The A/D line is used to show market sentiment, as it tells traders whether there are more stocks rising or falling. It is used to confirm price trends in major indexes, and can also warn of reversals when divergence occurs.
The percentage of stocks trading above a specific moving average is a breadth indicator that measures internal strength or weakness in the underlying index. The 50-day moving average is used for short-to-medium-term timeframes, while the 150-day and 200-day moving averages are used for medium-to-long-term timeframes. Signals can be derived from overbought/oversold levels, crosses above/below 50% and bullish/bearish divergences.
The Dow Jones Industrial Average (DJIA), commonly known as “The Dow” is an index representing 30 stock of companies maintained and reviewed by the editors of the Wall Street Journal. The Russell 2000 Index measures the performance of the 2,000 smallest companies in the Russell 3000 Index, which represent approximately 8% of the total market capitalization of the Russell 3000 Index.
The S&P 500 is an unmanaged index of 500 widely held stocks that is generally considered representative of the U.S stock market. Past performance may not be indicative of future results. Keep in mind that individuals cannot invest directly in any index, and index performance does not include transaction costs or other fees, which will affect actual investment performance. Individual investors’ results will vary. Opinions expressed are those of the author John N. Lilly III, and not necessarily those of Raymond James. “There is no guarantee that these statements, opinions, or forecast provided herein will prove to be correct. “The information contained was received from sources believed to be reliable, but accuracy is not guaranteed. Investing always involves risk, and you may incur a profit or loss. No investment strategy can guarantee success. The charts and/or tables presented herein are for illustrative purposes only and should not be considered as the sole basis for your investment decision. International investing involves special risks, including currency fluctuations, different financial accounting standards, and possible political and economic volatility. Investing in emerging markets can be riskier than investing in well-established foreign markets.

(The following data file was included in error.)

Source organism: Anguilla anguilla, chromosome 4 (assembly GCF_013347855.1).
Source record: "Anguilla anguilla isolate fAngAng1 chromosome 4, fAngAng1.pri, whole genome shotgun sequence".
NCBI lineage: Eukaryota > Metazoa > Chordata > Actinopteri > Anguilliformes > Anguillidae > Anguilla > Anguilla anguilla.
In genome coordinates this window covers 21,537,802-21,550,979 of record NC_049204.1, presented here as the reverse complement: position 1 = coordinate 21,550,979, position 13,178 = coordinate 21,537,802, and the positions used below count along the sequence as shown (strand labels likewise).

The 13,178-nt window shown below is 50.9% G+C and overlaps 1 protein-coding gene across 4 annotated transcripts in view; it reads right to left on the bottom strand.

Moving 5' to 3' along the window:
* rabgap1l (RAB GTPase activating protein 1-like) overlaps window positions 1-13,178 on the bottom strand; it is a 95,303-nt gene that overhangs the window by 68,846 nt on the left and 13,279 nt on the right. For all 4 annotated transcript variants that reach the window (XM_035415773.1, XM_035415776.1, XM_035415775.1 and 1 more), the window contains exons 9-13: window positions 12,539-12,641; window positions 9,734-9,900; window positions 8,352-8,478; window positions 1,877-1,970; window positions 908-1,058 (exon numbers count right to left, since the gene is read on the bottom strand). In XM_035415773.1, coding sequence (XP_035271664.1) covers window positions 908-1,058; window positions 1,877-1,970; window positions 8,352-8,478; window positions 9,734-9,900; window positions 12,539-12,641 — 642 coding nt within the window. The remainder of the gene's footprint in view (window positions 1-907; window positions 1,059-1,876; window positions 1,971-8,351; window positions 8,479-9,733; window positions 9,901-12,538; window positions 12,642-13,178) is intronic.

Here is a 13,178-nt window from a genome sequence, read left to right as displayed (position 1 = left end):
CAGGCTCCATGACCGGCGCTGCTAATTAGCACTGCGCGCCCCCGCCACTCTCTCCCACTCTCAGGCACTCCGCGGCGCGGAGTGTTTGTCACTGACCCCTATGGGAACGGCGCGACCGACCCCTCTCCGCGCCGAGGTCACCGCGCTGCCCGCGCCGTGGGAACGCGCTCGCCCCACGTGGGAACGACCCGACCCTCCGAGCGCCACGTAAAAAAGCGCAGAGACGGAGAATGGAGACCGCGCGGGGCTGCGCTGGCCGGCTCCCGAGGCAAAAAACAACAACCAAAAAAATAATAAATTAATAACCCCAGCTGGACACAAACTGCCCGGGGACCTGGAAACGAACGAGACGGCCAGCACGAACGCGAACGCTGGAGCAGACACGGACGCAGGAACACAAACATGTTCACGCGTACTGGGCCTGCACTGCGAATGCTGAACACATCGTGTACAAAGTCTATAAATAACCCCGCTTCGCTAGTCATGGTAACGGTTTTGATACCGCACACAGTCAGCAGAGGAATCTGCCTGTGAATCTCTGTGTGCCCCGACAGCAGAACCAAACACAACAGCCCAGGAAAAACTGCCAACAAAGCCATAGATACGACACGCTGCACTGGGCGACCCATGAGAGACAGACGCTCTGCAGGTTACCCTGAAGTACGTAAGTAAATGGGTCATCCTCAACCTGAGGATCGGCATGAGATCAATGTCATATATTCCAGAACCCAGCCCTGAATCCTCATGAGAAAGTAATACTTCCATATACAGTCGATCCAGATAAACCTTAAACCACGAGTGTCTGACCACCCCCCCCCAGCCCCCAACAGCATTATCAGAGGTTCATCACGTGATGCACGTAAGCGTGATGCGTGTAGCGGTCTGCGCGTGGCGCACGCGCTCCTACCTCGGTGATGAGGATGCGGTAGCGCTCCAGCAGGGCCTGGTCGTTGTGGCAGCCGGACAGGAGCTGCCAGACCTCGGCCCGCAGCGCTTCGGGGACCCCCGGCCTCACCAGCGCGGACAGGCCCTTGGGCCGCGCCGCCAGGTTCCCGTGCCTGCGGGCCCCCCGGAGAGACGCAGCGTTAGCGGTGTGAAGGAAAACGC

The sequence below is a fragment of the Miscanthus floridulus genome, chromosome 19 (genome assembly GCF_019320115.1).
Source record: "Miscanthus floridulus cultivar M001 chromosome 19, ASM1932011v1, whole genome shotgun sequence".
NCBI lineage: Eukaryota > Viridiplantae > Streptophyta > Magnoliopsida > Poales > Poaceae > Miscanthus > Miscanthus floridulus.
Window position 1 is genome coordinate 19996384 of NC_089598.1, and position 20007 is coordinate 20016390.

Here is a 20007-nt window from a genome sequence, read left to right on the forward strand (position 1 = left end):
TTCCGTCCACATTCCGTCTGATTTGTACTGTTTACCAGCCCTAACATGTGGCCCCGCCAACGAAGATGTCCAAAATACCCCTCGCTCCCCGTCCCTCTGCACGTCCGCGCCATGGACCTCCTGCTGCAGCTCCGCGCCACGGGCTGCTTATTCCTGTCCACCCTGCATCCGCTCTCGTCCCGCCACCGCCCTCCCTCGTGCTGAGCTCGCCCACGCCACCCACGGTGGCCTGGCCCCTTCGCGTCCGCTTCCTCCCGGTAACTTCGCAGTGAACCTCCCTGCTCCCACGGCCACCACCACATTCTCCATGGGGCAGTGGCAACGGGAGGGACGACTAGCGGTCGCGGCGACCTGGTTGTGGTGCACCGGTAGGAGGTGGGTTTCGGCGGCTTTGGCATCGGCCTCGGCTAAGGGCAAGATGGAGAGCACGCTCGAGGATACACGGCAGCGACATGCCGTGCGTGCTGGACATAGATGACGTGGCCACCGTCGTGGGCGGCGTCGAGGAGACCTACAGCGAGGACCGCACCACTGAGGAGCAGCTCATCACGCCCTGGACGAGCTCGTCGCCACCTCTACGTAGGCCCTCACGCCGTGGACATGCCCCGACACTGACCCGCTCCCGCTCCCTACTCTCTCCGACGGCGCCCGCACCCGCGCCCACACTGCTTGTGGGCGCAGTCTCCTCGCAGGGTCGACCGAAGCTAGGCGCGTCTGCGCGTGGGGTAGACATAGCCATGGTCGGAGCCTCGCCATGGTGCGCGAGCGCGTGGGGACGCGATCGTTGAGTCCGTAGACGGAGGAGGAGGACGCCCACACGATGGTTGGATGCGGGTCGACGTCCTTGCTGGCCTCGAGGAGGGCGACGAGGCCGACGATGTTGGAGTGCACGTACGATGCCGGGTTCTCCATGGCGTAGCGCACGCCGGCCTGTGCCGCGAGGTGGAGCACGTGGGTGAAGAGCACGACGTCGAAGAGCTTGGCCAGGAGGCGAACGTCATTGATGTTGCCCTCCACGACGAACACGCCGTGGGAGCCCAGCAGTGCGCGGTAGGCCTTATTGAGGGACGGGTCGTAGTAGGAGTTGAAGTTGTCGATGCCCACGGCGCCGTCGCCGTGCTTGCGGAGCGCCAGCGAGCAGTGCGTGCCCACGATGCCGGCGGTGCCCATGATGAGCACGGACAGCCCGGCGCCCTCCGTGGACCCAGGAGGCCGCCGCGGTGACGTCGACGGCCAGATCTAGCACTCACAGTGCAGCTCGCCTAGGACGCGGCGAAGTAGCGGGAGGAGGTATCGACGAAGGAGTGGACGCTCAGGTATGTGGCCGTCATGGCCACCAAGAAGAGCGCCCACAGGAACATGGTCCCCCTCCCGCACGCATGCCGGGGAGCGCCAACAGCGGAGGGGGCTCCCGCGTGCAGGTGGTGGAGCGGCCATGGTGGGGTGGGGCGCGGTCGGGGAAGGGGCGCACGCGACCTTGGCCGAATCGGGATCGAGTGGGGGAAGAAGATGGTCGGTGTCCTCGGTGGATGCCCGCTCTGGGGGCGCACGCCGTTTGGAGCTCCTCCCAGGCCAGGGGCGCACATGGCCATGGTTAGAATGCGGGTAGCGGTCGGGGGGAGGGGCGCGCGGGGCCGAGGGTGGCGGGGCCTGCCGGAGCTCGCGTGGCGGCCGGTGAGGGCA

This is not a recommendation to buy or sell any company’s stock mentioned above.
US government bonds and treasury bills are guaranteed by the US government and, if held to maturity, offer a fixed rate of return and guaranteed principal value. US government bonds are issued and guaranteed as to the timely payment of principal and interest by the federal government. Bond prices and yields are subject to change based upon market conditions and availability. If bonds are sold prior to maturity, you may receive more or less than your initial investment. Holding bonds to term allows redemption at par value. There is an inverse relationship between interest rate movements and bond prices. Generally, when interest rates rise, bond prices fall and when interest rates fall, bond prices generally rise.